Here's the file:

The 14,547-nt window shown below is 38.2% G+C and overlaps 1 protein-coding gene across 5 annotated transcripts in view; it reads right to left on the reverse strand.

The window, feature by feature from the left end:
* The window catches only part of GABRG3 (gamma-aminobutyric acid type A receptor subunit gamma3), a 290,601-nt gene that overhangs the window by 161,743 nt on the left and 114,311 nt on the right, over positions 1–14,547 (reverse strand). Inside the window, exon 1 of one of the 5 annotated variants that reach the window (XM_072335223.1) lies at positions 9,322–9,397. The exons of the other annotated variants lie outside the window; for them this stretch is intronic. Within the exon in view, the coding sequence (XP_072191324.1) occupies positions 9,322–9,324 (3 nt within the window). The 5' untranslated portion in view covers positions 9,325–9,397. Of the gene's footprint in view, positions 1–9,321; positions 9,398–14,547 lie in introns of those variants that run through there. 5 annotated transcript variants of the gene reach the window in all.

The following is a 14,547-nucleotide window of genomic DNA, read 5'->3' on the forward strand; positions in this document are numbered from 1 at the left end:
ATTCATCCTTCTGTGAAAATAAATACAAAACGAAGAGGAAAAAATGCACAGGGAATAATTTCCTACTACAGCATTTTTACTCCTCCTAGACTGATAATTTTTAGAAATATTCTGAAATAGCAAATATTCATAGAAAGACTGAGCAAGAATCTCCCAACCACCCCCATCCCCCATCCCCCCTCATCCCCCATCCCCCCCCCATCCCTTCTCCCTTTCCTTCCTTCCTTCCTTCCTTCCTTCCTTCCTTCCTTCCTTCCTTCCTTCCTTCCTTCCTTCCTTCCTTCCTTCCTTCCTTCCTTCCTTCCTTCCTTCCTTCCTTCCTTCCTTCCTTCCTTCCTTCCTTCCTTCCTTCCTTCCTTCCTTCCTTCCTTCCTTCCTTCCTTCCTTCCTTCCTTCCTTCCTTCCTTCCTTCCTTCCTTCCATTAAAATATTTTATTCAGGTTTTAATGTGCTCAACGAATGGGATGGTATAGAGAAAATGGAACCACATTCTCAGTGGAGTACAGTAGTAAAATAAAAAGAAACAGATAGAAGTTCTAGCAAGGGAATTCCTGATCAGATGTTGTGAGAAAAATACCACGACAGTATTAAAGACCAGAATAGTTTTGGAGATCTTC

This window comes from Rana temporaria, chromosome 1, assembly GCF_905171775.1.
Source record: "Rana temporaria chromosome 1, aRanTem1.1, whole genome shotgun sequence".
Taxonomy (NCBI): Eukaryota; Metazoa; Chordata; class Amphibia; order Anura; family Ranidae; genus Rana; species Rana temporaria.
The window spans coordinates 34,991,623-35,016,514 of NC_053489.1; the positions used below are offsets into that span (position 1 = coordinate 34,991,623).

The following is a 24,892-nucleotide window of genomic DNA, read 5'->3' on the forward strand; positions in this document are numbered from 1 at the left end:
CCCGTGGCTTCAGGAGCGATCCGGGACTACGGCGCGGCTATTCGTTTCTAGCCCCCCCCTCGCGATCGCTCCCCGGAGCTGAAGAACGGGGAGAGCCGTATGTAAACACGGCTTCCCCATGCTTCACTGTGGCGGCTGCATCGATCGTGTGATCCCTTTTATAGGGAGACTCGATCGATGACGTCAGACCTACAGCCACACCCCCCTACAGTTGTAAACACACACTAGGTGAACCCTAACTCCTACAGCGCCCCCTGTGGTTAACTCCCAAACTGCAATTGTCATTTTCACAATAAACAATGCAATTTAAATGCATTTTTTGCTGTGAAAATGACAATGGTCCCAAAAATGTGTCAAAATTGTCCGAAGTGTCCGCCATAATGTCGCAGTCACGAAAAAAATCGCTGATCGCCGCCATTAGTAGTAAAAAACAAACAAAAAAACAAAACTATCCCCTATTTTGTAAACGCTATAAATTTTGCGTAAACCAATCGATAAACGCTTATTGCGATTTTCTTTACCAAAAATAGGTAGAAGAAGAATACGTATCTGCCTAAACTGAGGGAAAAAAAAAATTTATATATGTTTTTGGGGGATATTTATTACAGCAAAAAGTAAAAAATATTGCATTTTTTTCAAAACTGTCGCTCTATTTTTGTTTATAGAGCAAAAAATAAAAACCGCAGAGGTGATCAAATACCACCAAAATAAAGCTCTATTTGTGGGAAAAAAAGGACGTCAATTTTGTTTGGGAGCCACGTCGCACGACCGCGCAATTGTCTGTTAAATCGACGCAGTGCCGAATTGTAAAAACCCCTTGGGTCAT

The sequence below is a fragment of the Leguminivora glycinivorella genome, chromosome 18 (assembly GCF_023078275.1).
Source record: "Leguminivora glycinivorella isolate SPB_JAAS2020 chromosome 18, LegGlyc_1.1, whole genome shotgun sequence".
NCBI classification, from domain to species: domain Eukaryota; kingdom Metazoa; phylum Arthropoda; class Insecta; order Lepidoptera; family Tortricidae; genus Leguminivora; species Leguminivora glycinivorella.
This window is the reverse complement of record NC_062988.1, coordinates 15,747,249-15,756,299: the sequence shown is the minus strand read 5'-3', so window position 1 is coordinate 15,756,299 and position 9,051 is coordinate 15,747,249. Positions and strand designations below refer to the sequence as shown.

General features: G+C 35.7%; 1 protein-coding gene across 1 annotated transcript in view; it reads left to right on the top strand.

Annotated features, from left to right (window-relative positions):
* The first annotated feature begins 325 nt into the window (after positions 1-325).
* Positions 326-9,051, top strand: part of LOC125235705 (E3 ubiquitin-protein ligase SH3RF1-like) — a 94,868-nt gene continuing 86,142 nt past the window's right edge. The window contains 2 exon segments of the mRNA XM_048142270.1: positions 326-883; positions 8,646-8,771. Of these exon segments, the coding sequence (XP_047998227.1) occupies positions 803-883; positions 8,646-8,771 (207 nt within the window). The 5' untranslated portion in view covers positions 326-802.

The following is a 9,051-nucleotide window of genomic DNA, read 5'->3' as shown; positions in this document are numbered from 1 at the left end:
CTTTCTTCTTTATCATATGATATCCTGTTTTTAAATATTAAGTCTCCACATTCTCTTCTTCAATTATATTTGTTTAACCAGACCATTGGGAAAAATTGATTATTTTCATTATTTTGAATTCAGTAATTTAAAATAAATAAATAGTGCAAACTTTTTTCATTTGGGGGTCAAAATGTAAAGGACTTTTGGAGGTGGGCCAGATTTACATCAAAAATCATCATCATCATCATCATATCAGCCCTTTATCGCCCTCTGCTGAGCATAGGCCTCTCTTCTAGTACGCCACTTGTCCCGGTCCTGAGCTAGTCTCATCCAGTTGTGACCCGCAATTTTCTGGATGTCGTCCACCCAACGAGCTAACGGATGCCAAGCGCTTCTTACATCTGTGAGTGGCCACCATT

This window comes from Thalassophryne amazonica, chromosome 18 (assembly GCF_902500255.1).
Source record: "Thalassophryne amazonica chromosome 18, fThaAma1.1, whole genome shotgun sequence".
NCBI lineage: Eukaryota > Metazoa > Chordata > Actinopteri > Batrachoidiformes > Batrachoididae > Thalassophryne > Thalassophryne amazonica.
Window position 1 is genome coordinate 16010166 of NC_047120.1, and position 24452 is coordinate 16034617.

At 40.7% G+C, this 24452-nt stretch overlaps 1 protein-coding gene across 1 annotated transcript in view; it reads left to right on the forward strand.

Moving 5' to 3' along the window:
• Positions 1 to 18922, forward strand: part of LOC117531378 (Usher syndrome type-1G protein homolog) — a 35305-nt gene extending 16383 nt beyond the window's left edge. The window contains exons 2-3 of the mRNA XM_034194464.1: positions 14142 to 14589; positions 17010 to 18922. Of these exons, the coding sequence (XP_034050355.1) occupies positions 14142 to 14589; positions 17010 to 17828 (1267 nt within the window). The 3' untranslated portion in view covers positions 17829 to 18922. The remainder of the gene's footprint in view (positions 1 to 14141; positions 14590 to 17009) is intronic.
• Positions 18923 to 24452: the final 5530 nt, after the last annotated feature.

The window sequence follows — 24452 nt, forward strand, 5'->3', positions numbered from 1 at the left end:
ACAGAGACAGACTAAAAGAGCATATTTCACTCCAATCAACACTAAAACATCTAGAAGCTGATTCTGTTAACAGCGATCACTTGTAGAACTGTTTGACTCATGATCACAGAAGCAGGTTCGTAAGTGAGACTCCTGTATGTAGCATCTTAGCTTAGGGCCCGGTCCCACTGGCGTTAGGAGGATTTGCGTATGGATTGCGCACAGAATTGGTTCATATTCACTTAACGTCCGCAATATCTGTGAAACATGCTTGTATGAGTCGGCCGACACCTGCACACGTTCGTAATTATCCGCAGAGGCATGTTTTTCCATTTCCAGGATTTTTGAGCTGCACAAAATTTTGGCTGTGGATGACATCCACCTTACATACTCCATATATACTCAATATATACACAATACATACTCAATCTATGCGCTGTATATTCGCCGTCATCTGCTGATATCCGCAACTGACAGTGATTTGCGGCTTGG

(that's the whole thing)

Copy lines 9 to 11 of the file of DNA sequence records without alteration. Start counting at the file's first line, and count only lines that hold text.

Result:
The window spans coordinates 34,991,623-35,016,514 of NC_053489.1; the positions used below are offsets into that span (position 1 = coordinate 34,991,623).

The following is a 24,892-nucleotide window of genomic DNA, read 5'->3' on the forward strand; positions in this document are numbered from 1 at the left end:
CCCGTGGCTTCAGGAGCGATCCGGGACTACGGCGCGGCTATTCGTTTCTAGCCCCCCCCTCGCGATCGCTCCCCGGAGCTGAAGAACGGGGAGAGCCGTATGTAAACACGGCTTCCCCATGCTTCACTGTGGCGGCTGCATCGATCGTGTGATCCCTTTTATAGGGAGACTCGATCGATGACGTCAGACCTACAGCCACACCCCCCTACAGTTGTAAACACACACTAGGTGAACCCTAACTCCTACAGCGCCCCCTGTGGTTAACTCCCAAACTGCAATTGTCATTTTCACAATAAACAATGCAATTTAAATGCATTTTTTGCTGTGAAAATGACAATGGTCCCAAAAATGTGTCAAAATTGTCCGAAGTGTCCGCCATAATGTCGCAGTCACGAAAAAAATCGCTGATCGCCGCCATTAGTAGTAAAAAACAAACAAAAAAACAAAACTATCCCCTATTTTGTAAACGCTATAAATTTTGCGTAAACCAATCGATAAACGCTTATTGCGATTTTCTTTACCAAAAATAGGTAGAAGAAGAATACGTATCTGCCTAAACTGAGGGAAAAAAAAAATTTATATATGTTTTTGGGGGATATTTATTACAGCAAAAAGTAAAAAATATTGCATTTTTTTCAAAACTGTCGCTCTATTTTTGTTTATAGAGCAAAAAATAAAAACCGCAGAGGTGATCAAATACCACCAAAATAAAGCTCTATTTGTGGGAAAAAAAGGACGTCAATTTTGTTTGGGAGCCACGTCGCACGACCGCGCAATTGTCTGTTAAATCGACGCAGTGCCGAATTGTAAAAACCCCTTGGGTCAT